Law academy takes training online amid virus crisis


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Law academy takes training online amid virus crisis

Law academy takes training online amid virus crisis

Source: Straits Times
Article Date: 18 Mar 2020
Author: K.C. Vijayan

Positive response to the move to minimise physical contact to curb spread of Covid-19.

The hazard of throngs of people mingling amid the escalating Covid-19 outbreak has prompted the Singapore Academy of Law (SAL) to take a course of action that many lawyers say is a "welcome development".

The academy is now holding online webinars for the professional development of lawyers, in place of training seminars that require them to attend in person.

The first such accredited webinar, Tax Essentials for Young Corporate Lawyers, also drew more lawyers, SAL deputy director Anita Parkash told The Straits Times.

About 100 lawyers signed on for the session held earlier this month, an increase of more than 60 per cent over the 60 who had registered earlier for the seminar.

In a webinar - shorthand for Web-based seminar - the presentation, lecture or workshop is transmitted over the Internet, using video conferencing software. And participants can share materials with others attending it.

The need to change became urgent after the Covid-19 risk level was raised to Dorscon Orange last month, said Ms Parkash.

"It reduced the availability of learning in the traditional formats accredited under the legal profession's Continuing Professional Development (CPD) scheme", she said. The scheme is administered by the Singapore Institute of Legal Education.

Lawyers, based on their seniority, are required to accumulate a prescribed minimum number of points in a year by attending accredited courses, seminars and other means of learning.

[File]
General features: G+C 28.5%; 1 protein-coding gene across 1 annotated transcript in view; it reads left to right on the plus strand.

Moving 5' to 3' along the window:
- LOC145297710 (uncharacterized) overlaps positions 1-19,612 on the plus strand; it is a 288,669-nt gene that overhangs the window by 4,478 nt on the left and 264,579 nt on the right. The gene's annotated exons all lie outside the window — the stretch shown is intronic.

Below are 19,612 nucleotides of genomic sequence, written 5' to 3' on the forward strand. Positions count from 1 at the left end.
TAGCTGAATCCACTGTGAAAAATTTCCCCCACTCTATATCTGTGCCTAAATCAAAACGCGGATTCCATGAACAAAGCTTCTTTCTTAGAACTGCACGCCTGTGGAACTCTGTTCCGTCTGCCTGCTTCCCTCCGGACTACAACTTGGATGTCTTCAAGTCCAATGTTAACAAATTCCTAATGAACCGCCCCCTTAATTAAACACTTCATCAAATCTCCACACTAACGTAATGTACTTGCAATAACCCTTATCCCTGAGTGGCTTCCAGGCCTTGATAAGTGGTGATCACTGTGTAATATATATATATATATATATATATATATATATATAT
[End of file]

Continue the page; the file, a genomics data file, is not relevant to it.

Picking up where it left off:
These CPD points are a must for renewing their practising certificates yearly.

Junior lawyers such as Mr Chua Cheng Yew applauded the change.

Said the 29-year-old, who must acquire 16 CPD points as he is in the junior category with less than five years in practice: "The convenience of clocking CPD points from the comfort of my office is a welcome development."

Not only would webinars allow learning to go on as scheduled, they also ensure "we abide by the social distancing advisory", Mr Chua said.

Social distancing and other precautionary measures are encouraged by the authorities to curb the spread of the coronavirus.

SAL's programmes account for one in four CPD points from accredited CPD activities.

Ms Parkash said the academy has been working closely in the past month with agencies such as LinkedIn Learning to ease the impact the Covid-19 situation has had on CPD activities.

"We are rolling out webinars, which, beyond adding convenience, also expand the reach of SAL's programmes through greater participation, she added.

Ms Parkash, a deputy director in SAL's Legal Education Cluster, said it is next converting its Annual Review of Singapore Cases (Personal Data) session into a webinar for later this month.

The Annual Review is a signature series for SAL and about 65 lawyers have registered for the personal data session, which is the first of several other areas to be covered in due course, she added.

"The response of the profession to learning in new online formats is very encouraging," she said.

"Covid-19 signals the legal community is both willing and able to embrace technology (for) its professional development.

She also said SAL will use the information and feedback from the online learning "to inform how it can continue to develop a comprehensive suite of structured learning programmes".

Source: Straits Times © Singapore Press Holdings Ltd. Permission required for reproduction.


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